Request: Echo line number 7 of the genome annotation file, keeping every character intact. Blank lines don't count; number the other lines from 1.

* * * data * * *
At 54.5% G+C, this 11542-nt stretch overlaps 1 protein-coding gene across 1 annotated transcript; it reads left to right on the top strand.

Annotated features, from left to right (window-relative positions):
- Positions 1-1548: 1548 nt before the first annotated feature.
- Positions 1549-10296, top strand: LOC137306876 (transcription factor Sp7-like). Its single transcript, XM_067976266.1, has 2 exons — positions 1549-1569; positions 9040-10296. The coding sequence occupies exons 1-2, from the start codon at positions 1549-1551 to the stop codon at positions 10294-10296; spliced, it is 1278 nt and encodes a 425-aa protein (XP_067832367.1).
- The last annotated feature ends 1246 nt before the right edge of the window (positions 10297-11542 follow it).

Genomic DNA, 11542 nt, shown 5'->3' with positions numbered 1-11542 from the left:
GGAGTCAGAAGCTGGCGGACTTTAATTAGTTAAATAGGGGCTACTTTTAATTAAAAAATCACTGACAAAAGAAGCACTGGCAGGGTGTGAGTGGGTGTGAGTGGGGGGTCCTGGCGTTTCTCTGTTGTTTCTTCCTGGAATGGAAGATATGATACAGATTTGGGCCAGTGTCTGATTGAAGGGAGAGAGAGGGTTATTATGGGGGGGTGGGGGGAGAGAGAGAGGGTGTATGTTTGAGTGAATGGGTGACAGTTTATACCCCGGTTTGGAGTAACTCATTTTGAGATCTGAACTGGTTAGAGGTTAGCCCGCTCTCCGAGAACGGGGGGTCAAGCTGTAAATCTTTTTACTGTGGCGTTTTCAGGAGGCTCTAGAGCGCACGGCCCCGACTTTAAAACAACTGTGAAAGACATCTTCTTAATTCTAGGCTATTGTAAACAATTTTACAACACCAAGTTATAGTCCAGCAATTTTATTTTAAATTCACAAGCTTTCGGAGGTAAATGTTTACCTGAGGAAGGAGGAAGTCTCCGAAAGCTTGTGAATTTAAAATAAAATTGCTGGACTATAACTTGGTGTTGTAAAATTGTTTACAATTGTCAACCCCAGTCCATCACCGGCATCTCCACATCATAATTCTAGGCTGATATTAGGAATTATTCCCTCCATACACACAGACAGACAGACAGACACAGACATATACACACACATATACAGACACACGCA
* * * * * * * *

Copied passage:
GGAGTCAGAAGCTGGCGGACTTTAATTAGTTAAATAGGGGCTACTTTTAATTAAAAAATCACTGACAAAAGAAGCACTGGCAGGGTGTGAGTGGGTGTGAGTGGGGGGTCCTGGCGTTTCTCTGTTGTTTCTTCCTGGAATGGAAGATATGATACAGATTTGGGCCAGTGTCTGATTGAAGGGAGAGAGAGGGTTATTATGGGGGGGTGGGGGGAGAGAGAGAGGGTGTATGTTTGAGTGAATGGGTGACAGTTTATACCCCGGTTTGGAGTAACTCATTTTGAGATCTGAACTGGTTAGAGGTTAGCCCGCTCTCCGAGAACGGGGGGTCAAGCTGTAAATCTTTTTACTGTGGCGTTTTCAGGAGGCTCTAGAGCGCACGGCCCCGACTTTAAAACAACTGTGAAAGACATCTTCTTAATTCTAGGCTATTGTAAACAATTTTACAACACCAAGTTATAGTCCAGCAATTTTATTTTAAATTCACAAGCTTTCGGAGGTAAATGTTTACCTGAGGAAGGAGGAAGTCTCCGAAAGCTTGTGAATTTAAAATAAAATTGCTGGACTATAACTTGGTGTTGTAAAATTGTTTACAATTGTCAACCCCAGTCCATCACCGGCATCTCCACATCATAATTCTAGGCTGATATTAGGAATTATTCCCTCCATACACACAGACAGACAGACAGACACAGACATATACACACACATATACAGACACACGCA